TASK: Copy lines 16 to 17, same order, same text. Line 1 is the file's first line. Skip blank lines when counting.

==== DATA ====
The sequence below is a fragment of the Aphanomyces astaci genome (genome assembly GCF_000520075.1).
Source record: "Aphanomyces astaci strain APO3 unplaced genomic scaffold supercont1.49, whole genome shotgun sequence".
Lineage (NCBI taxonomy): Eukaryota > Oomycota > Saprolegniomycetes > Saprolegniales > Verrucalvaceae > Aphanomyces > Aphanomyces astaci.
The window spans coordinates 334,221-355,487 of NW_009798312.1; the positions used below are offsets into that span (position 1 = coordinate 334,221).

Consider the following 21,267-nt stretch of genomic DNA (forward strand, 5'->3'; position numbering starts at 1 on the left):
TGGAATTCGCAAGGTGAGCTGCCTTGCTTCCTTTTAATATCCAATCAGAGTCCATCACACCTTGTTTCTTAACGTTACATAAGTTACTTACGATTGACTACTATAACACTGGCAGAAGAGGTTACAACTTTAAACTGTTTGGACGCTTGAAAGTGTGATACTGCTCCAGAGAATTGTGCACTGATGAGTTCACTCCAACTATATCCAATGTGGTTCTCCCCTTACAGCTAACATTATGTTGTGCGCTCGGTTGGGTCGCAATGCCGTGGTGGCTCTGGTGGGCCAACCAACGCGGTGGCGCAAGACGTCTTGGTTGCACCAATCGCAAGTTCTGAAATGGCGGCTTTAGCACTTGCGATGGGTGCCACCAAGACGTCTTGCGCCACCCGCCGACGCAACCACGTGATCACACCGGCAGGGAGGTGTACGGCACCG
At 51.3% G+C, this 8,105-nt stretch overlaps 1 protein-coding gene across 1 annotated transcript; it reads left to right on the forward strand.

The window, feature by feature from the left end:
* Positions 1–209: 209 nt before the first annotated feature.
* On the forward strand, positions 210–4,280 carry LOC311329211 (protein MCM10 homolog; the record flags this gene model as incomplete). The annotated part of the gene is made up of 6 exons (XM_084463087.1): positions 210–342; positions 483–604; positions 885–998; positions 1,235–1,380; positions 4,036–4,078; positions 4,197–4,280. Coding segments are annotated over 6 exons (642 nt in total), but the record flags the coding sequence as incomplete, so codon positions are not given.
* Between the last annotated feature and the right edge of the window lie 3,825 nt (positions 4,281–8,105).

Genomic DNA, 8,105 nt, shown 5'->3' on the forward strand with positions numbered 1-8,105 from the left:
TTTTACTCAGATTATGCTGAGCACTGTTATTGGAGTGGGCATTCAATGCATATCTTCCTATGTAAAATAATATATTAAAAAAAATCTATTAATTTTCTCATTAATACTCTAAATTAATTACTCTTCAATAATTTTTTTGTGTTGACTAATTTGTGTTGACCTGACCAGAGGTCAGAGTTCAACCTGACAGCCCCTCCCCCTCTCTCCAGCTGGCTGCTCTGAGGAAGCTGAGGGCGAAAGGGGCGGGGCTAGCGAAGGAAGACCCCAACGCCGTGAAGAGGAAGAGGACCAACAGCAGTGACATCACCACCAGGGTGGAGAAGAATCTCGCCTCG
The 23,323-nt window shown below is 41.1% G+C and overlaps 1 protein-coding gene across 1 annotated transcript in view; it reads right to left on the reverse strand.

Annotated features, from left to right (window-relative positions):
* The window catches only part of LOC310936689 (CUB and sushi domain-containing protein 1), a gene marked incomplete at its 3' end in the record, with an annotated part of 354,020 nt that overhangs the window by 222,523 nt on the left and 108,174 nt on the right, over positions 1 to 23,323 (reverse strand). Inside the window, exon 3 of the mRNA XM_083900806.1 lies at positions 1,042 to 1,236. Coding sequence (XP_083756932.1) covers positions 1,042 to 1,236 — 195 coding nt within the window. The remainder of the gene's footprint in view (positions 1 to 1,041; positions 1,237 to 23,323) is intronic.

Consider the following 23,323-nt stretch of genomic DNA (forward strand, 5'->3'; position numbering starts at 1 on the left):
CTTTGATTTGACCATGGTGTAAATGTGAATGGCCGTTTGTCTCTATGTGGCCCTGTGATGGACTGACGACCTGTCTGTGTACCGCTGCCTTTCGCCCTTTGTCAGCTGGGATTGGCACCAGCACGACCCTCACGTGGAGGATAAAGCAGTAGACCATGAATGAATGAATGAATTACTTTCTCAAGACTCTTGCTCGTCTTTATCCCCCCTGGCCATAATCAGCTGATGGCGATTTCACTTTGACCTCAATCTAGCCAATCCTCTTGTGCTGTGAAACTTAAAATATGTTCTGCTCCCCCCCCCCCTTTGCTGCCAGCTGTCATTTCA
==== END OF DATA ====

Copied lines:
* The window catches only part of LOC310936689 (CUB and sushi domain-containing protein 1), a gene marked incomplete at its 3' end in the record, with an annotated part of 354,020 nt that overhangs the window by 222,523 nt on the left and 108,174 nt on the right, over positions 1 to 23,323 (reverse strand). Inside the window, exon 3 of the mRNA XM_083900806.1 lies at positions 1,042 to 1,236. Coding sequence (XP_083756932.1) covers positions 1,042 to 1,236 — 195 coding nt within the window. The remainder of the gene's footprint in view (positions 1 to 1,041; positions 1,237 to 23,323) is intronic.

Consider the following 23,323-nt stretch of genomic DNA (forward strand, 5'->3'; position numbering starts at 1 on the left):